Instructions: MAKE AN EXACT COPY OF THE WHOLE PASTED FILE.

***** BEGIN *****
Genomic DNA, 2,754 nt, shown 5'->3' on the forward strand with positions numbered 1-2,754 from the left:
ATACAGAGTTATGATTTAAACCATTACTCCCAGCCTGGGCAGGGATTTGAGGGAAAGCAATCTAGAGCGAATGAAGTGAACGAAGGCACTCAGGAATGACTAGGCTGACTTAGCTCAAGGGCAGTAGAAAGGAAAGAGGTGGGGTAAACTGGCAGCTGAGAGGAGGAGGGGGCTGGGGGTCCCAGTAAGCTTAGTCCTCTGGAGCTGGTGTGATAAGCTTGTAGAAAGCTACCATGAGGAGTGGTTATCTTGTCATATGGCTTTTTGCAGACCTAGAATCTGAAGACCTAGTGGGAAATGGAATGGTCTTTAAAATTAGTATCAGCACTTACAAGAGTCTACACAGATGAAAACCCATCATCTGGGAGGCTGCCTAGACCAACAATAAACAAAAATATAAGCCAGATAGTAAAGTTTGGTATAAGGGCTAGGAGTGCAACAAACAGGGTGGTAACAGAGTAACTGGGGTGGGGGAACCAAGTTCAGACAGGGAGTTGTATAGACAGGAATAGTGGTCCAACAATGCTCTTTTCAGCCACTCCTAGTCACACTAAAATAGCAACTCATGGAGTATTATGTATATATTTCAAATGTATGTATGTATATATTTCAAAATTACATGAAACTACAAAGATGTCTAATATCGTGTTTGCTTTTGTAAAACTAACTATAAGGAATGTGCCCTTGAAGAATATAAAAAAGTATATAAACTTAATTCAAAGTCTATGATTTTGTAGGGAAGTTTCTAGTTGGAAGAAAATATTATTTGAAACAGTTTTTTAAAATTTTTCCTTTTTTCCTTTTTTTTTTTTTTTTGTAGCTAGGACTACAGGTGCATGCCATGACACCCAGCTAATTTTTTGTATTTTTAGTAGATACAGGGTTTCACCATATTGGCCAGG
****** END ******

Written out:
Genomic DNA, 2,754 nt, shown 5'->3' on the forward strand with positions numbered 1-2,754 from the left:
ATACAGAGTTATGATTTAAACCATTACTCCCAGCCTGGGCAGGGATTTGAGGGAAAGCAATCTAGAGCGAATGAAGTGAACGAAGGCACTCAGGAATGACTAGGCTGACTTAGCTCAAGGGCAGTAGAAAGGAAAGAGGTGGGGTAAACTGGCAGCTGAGAGGAGGAGGGGGCTGGGGGTCCCAGTAAGCTTAGTCCTCTGGAGCTGGTGTGATAAGCTTGTAGAAAGCTACCATGAGGAGTGGTTATCTTGTCATATGGCTTTTTGCAGACCTAGAATCTGAAGACCTAGTGGGAAATGGAATGGTCTTTAAAATTAGTATCAGCACTTACAAGAGTCTACACAGATGAAAACCCATCATCTGGGAGGCTGCCTAGACCAACAATAAACAAAAATATAAGCCAGATAGTAAAGTTTGGTATAAGGGCTAGGAGTGCAACAAACAGGGTGGTAACAGAGTAACTGGGGTGGGGGAACCAAGTTCAGACAGGGAGTTGTATAGACAGGAATAGTGGTCCAACAATGCTCTTTTCAGCCACTCCTAGTCACACTAAAATAGCAACTCATGGAGTATTATGTATATATTTCAAATGTATGTATGTATATATTTCAAAATTACATGAAACTACAAAGATGTCTAATATCGTGTTTGCTTTTGTAAAACTAACTATAAGGAATGTGCCCTTGAAGAATATAAAAAAGTATATAAACTTAATTCAAAGTCTATGATTTTGTAGGGAAGTTTCTAGTTGGAAGAAAATATTATTTGAAACAGTTTTTTAAAATTTTTCCTTTTTTCCTTTTTTTTTTTTTTTTGTAGCTAGGACTACAGGTGCATGCCATGACACCCAGCTAATTTTTTGTATTTTTAGTAGATACAGGGTTTCACCATATTGGCCAGG